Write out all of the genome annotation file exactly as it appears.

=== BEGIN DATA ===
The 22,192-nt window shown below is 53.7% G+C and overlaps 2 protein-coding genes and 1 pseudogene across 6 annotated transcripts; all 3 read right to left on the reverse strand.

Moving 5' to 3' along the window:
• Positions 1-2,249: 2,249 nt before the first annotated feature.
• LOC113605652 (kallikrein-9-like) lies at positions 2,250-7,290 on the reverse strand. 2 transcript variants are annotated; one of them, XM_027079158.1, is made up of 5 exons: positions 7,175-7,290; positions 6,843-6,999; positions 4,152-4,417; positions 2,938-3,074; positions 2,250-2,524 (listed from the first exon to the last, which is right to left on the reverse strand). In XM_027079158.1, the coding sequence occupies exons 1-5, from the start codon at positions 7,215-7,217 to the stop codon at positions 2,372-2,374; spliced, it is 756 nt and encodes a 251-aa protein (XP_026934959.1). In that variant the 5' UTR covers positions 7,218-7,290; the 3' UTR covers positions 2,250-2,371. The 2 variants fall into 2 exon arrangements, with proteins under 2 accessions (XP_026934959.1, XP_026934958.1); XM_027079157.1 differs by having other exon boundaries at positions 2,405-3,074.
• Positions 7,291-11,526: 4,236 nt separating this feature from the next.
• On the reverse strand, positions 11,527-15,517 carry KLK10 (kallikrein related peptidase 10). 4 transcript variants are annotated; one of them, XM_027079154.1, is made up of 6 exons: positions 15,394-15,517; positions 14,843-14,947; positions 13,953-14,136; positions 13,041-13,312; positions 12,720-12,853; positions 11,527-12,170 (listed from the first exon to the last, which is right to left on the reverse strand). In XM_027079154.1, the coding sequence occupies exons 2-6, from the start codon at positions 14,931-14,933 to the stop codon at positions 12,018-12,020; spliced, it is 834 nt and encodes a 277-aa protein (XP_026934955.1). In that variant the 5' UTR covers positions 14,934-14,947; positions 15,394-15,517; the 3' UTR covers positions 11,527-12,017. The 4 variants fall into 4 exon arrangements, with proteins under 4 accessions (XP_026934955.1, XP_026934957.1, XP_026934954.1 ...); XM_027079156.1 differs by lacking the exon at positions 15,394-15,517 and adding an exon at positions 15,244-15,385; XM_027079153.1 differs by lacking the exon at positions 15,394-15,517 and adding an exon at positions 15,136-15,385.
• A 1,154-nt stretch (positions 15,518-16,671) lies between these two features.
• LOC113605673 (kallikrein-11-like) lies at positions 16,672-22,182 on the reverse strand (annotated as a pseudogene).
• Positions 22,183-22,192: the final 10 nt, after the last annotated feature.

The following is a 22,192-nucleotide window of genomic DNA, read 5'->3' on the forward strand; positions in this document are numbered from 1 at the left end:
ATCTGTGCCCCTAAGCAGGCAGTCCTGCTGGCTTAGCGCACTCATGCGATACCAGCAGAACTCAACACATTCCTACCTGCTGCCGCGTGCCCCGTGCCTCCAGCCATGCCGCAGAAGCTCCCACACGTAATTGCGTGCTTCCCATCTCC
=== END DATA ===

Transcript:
The 22,192-nt window shown below is 53.7% G+C and overlaps 2 protein-coding genes and 1 pseudogene across 6 annotated transcripts; all 3 read right to left on the reverse strand.

Moving 5' to 3' along the window:
• Positions 1-2,249: 2,249 nt before the first annotated feature.
• LOC113605652 (kallikrein-9-like) lies at positions 2,250-7,290 on the reverse strand. 2 transcript variants are annotated; one of them, XM_027079158.1, is made up of 5 exons: positions 7,175-7,290; positions 6,843-6,999; positions 4,152-4,417; positions 2,938-3,074; positions 2,250-2,524 (listed from the first exon to the last, which is right to left on the reverse strand). In XM_027079158.1, the coding sequence occupies exons 1-5, from the start codon at positions 7,215-7,217 to the stop codon at positions 2,372-2,374; spliced, it is 756 nt and encodes a 251-aa protein (XP_026934959.1). In that variant the 5' UTR covers positions 7,218-7,290; the 3' UTR covers positions 2,250-2,371. The 2 variants fall into 2 exon arrangements, with proteins under 2 accessions (XP_026934959.1, XP_026934958.1); XM_027079157.1 differs by having other exon boundaries at positions 2,405-3,074.
• Positions 7,291-11,526: 4,236 nt separating this feature from the next.
• On the reverse strand, positions 11,527-15,517 carry KLK10 (kallikrein related peptidase 10). 4 transcript variants are annotated; one of them, XM_027079154.1, is made up of 6 exons: positions 15,394-15,517; positions 14,843-14,947; positions 13,953-14,136; positions 13,041-13,312; positions 12,720-12,853; positions 11,527-12,170 (listed from the first exon to the last, which is right to left on the reverse strand). In XM_027079154.1, the coding sequence occupies exons 2-6, from the start codon at positions 14,931-14,933 to the stop codon at positions 12,018-12,020; spliced, it is 834 nt and encodes a 277-aa protein (XP_026934955.1). In that variant the 5' UTR covers positions 14,934-14,947; positions 15,394-15,517; the 3' UTR covers positions 11,527-12,017. The 4 variants fall into 4 exon arrangements, with proteins under 4 accessions (XP_026934955.1, XP_026934957.1, XP_026934954.1 ...); XM_027079156.1 differs by lacking the exon at positions 15,394-15,517 and adding an exon at positions 15,244-15,385; XM_027079153.1 differs by lacking the exon at positions 15,394-15,517 and adding an exon at positions 15,136-15,385.
• A 1,154-nt stretch (positions 15,518-16,671) lies between these two features.
• LOC113605673 (kallikrein-11-like) lies at positions 16,672-22,182 on the reverse strand (annotated as a pseudogene).
• Positions 22,183-22,192: the final 10 nt, after the last annotated feature.

The following is a 22,192-nucleotide window of genomic DNA, read 5'->3' on the forward strand; positions in this document are numbered from 1 at the left end:
ATCTGTGCCCCTAAGCAGGCAGTCCTGCTGGCTTAGCGCACTCATGCGATACCAGCAGAACTCAACACATTCCTACCTGCTGCCGCGTGCCCCGTGCCTCCAGCCATGCCGCAGAAGCTCCCACACGTAATTGCGTGCTTCCCATCTCC